Argentina Has A National Thought Secretary Now, But It Isn't The Weirdest Top-Tier Job Out There
There's a new government job in Argentina, and it's stirring some political controversy: the secretary for strategic co-ordination of national thought, a position newly-minted by President Cristina Kirchner. The person Kirchner's chosen for the job of Argentina's National Thought Secretary is Ricardo Forster, an Argentinian philosopher who unsuccessfully ran for political office in 2013. Forster is a prominent Kirchner supporter, which, combined with his new title, is fostering quite a lot of discord — Argentina's opposition conservative party is casting the move as an embrace of "old-school fascism."
Forster, for his part, told the AFP there's nothing at all nefarious about the position, saying that his job is to "build networks among academics and intellectuals who are thinking about joint projects in Latin America," rather than have anything to do with "uniformity of thought."
Even if true, it's not hard to see why there'd be some confusion, or a little hand-wringing, however. The title specifically chosen for the new secretaryship, invoking a concept as historically and politically loaded as "national thought," is one Kirchner and co should have seen coming.
Also, it's far from the first time that a global government or politician has crafted a strange new job for themselves. Here are three notable examples...
1. Kim Jong-Il, Eternal General Secretary of the Workers' Party of Korea
It's been over two years since the death of former North Korean dictator Kim Jong-il, which has given way to the rule of his son, Kim Jong-un. Despite inheriting his father's seat of power, he didn't inherit the same job title. He's simply the First Secretary of the Workers' Party of Korea, because as the elder's title implies, the general secretaryship died with him.
And it's a family tradition, to boot. The reason Kim Jong-il had to settle for the general secretaryship was that his father, Kim Il-sung, was still the president-for-life despite having died in 1994. So while it's too early to say whether Kim Jong-un will maintain his grip on power throughout the course of his life, rest assured if he does, he'll be given some sort of eternal job. It's kind of like retiring a sports jersey number, only for dictators.
2. Cass Sunstein and the Czars of the United States
It's been an occasional criticism, especially in the highly-polarized political climate of President Obama's tenure in Washington, to condemn the practice of appointing czars, and the people who take the jobs. This was especially true as regards to Cass Sunstein's 2009 appointment as regulatory czar. It's a pretty easy attack to wage on at least one front — if you're willing to stoke a certain kind of xenophobic fervor, the term's monarchical foreign origins (Russian, Serbian and Bulgarian) can work to your favor.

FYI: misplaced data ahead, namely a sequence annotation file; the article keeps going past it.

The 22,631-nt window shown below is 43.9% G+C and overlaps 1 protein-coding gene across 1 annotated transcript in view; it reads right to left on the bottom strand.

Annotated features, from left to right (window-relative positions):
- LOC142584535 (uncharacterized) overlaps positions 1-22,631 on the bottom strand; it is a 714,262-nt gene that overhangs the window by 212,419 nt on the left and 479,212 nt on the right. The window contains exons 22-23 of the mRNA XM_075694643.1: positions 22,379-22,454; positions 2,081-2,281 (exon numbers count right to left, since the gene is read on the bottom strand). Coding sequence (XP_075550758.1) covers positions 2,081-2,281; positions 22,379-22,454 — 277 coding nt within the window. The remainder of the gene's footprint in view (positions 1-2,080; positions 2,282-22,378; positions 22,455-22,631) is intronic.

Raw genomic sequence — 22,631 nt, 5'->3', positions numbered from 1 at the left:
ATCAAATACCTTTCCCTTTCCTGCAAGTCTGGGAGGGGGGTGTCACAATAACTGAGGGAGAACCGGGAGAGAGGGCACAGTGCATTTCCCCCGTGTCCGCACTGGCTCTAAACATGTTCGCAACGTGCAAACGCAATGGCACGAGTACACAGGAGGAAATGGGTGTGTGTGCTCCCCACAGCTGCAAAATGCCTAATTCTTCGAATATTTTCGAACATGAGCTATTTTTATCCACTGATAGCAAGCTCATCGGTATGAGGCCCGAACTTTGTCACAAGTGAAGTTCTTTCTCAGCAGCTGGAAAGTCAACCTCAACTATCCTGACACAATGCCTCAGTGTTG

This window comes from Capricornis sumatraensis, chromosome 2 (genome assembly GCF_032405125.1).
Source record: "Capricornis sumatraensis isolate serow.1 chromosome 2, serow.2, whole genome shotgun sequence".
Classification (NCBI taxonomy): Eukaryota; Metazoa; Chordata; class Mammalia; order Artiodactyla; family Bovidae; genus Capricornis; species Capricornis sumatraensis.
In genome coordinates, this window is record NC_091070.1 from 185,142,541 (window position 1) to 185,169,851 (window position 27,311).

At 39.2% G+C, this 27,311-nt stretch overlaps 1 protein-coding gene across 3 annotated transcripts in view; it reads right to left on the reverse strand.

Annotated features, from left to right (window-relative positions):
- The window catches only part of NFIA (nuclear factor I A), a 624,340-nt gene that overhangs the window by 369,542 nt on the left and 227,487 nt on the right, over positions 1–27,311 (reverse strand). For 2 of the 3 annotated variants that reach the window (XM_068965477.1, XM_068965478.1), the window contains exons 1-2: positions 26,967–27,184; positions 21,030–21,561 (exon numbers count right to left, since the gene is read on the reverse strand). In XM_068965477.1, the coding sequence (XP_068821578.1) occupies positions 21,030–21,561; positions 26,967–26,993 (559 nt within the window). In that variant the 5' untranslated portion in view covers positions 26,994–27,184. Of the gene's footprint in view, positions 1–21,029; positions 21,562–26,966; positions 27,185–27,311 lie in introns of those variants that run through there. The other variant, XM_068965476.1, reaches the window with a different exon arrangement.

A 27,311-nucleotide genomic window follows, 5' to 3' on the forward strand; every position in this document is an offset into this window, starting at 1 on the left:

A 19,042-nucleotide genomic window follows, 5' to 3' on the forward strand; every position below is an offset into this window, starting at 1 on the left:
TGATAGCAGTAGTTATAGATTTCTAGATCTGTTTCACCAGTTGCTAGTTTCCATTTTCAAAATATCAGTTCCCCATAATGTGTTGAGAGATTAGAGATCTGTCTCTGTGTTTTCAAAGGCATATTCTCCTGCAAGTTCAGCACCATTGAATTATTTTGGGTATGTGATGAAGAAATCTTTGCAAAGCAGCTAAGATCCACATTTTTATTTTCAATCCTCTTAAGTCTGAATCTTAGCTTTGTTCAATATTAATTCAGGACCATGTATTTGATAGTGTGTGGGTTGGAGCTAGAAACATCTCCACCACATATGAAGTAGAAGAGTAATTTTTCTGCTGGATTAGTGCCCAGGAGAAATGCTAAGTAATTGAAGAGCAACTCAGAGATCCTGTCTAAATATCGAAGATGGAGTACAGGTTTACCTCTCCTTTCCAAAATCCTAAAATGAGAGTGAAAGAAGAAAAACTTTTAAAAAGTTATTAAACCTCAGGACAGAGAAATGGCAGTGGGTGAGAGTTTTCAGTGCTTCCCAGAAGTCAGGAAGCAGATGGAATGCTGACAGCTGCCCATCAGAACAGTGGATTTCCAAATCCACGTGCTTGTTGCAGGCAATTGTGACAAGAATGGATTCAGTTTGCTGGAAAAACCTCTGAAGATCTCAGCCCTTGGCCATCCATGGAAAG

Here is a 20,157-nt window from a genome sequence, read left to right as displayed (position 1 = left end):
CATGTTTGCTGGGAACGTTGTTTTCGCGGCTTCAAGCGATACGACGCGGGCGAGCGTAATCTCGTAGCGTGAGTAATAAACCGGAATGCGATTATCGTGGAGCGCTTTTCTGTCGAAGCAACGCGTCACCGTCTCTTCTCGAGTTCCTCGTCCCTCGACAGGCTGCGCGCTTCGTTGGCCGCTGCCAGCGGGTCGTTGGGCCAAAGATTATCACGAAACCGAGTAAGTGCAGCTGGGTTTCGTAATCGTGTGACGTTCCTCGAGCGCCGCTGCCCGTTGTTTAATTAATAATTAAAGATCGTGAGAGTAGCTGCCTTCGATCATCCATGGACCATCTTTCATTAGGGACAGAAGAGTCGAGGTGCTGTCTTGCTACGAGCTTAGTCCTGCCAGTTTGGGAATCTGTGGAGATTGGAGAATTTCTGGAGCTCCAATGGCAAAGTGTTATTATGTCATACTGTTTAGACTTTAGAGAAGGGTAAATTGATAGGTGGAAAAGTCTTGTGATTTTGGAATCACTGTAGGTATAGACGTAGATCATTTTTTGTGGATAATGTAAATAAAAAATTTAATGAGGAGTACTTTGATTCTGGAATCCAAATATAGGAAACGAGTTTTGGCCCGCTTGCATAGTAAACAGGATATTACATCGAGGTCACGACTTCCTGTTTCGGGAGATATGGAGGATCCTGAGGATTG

But its adoption for the purposes of American political appointments isn't as new as you might think. In fact, it dates back nearly to the same time the last true czar of Russia was overthrown. Famed philanthropist and consultant Bernard Baruch was appointed by former-President Woodrow Wilson to head the War Industries Board in 1918, a job dubbed by some the industry czar.
This seems in some sense counterintuitive, which might be why some people perceive it as a new, fresh outrage of the Obama era. Why would people in the U.S. government start calling themselves czars right after the end of the Russian Revolution? Whatever the reason, however, they did, and the term has been with us ever since.
3. Kenneth Clarke, a British "Minister Without Portfolio"
In a way, Clarke is standing in for all of the ministers without portfolio out there, because there are a lot of them out there. It's a concept that many governments have need for, whether or not they quite term it that way. In simplest terms, it means that Clarke has the access that comes from the fancy job, but he doesn't have the real fancy job itself.
Thanks to a 2012 cabinet reshuffle, Clarke was bumped from being the Secretary of State for Justice to being a minister without portfolio, which means he's still able to attend all the cabinet meetings. He's technically a member, but now he lacks the myriad, specific responsibilities that come with a full-fledged cabinet role. It's a consolation prize as cabinet spots go, and it's done his career outlook no favors.
You have to say this much in Clarke's defense, however: It's not as though he's literally without portfolio.
See? Look at that folder, there could be anything in there! It must be said though, in light of how easily and fluidly government titles seem to change — Clarke's old Justice secretaryship was only established in 2007, itself the replacement for another abolished department — maybe a slightly less awkward moniker could've been figured out?